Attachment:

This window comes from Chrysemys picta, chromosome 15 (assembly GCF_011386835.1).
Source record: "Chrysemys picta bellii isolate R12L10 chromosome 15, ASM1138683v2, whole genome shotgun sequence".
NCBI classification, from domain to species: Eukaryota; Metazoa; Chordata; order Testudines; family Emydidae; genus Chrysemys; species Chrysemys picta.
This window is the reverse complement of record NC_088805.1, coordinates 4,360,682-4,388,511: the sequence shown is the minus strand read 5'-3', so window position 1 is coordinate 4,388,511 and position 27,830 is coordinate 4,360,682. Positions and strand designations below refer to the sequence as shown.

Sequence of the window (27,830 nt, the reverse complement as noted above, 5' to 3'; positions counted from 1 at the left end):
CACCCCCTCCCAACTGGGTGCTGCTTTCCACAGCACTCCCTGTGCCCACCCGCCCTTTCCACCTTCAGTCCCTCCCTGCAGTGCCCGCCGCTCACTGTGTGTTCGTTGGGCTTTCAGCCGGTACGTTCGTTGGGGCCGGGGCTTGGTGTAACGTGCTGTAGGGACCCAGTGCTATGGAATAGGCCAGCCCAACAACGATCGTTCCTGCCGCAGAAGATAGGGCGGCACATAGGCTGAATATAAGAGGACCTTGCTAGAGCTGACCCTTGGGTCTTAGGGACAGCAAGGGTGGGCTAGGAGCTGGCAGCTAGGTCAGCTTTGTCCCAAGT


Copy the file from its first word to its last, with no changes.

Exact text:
This window comes from Chrysemys picta, chromosome 15 (assembly GCF_011386835.1).
Source record: "Chrysemys picta bellii isolate R12L10 chromosome 15, ASM1138683v2, whole genome shotgun sequence".
NCBI classification, from domain to species: Eukaryota; Metazoa; Chordata; order Testudines; family Emydidae; genus Chrysemys; species Chrysemys picta.
This window is the reverse complement of record NC_088805.1, coordinates 4,360,682-4,388,511: the sequence shown is the minus strand read 5'-3', so window position 1 is coordinate 4,388,511 and position 27,830 is coordinate 4,360,682. Positions and strand designations below refer to the sequence as shown.

Sequence of the window (27,830 nt, the reverse complement as noted above, 5' to 3'; positions counted from 1 at the left end):
CACCCCCTCCCAACTGGGTGCTGCTTTCCACAGCACTCCCTGTGCCCACCCGCCCTTTCCACCTTCAGTCCCTCCCTGCAGTGCCCGCCGCTCACTGTGTGTTCGTTGGGCTTTCAGCCGGTACGTTCGTTGGGGCCGGGGCTTGGTGTAACGTGCTGTAGGGACCCAGTGCTATGGAATAGGCCAGCCCAACAACGATCGTTCCTGCCGCAGAAGATAGGGCGGCACATAGGCTGAATATAAGAGGACCTTGCTAGAGCTGACCCTTGGGTCTTAGGGACAGCAAGGGTGGGCTAGGAGCTGGCAGCTAGGTCAGCTTTGTCCCAAGT